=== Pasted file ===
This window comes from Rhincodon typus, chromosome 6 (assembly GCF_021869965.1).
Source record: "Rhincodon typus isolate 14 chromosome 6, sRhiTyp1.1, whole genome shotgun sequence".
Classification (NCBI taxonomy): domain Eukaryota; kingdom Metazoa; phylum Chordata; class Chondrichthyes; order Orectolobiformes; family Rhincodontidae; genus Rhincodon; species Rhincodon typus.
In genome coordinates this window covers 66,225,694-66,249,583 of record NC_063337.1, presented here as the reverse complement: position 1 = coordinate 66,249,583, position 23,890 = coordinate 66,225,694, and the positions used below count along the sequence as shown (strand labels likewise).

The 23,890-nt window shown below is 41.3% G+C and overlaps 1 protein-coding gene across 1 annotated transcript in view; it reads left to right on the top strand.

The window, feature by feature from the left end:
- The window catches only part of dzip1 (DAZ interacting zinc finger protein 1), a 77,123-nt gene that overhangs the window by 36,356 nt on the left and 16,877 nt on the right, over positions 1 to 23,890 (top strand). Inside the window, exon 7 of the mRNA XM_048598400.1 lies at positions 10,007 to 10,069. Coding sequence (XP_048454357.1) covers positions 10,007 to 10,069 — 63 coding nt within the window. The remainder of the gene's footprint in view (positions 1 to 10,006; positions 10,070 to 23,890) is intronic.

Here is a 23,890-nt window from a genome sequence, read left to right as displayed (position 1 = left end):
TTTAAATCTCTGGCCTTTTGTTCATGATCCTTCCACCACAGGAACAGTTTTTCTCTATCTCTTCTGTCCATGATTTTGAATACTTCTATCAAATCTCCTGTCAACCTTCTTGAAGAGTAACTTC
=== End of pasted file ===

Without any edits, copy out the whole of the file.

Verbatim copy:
This window comes from Rhincodon typus, chromosome 6 (assembly GCF_021869965.1).
Source record: "Rhincodon typus isolate 14 chromosome 6, sRhiTyp1.1, whole genome shotgun sequence".
Classification (NCBI taxonomy): domain Eukaryota; kingdom Metazoa; phylum Chordata; class Chondrichthyes; order Orectolobiformes; family Rhincodontidae; genus Rhincodon; species Rhincodon typus.
In genome coordinates this window covers 66,225,694-66,249,583 of record NC_063337.1, presented here as the reverse complement: position 1 = coordinate 66,249,583, position 23,890 = coordinate 66,225,694, and the positions used below count along the sequence as shown (strand labels likewise).

The 23,890-nt window shown below is 41.3% G+C and overlaps 1 protein-coding gene across 1 annotated transcript in view; it reads left to right on the top strand.

The window, feature by feature from the left end:
- The window catches only part of dzip1 (DAZ interacting zinc finger protein 1), a 77,123-nt gene that overhangs the window by 36,356 nt on the left and 16,877 nt on the right, over positions 1 to 23,890 (top strand). Inside the window, exon 7 of the mRNA XM_048598400.1 lies at positions 10,007 to 10,069. Coding sequence (XP_048454357.1) covers positions 10,007 to 10,069 — 63 coding nt within the window. The remainder of the gene's footprint in view (positions 1 to 10,006; positions 10,070 to 23,890) is intronic.

Here is a 23,890-nt window from a genome sequence, read left to right as displayed (position 1 = left end):
TTTAAATCTCTGGCCTTTTGTTCATGATCCTTCCACCACAGGAACAGTTTTTCTCTATCTCTTCTGTCCATGATTTTGAATACTTCTATCAAATCTCCTGTCAACCTTCTTGAAGAGTAACTTC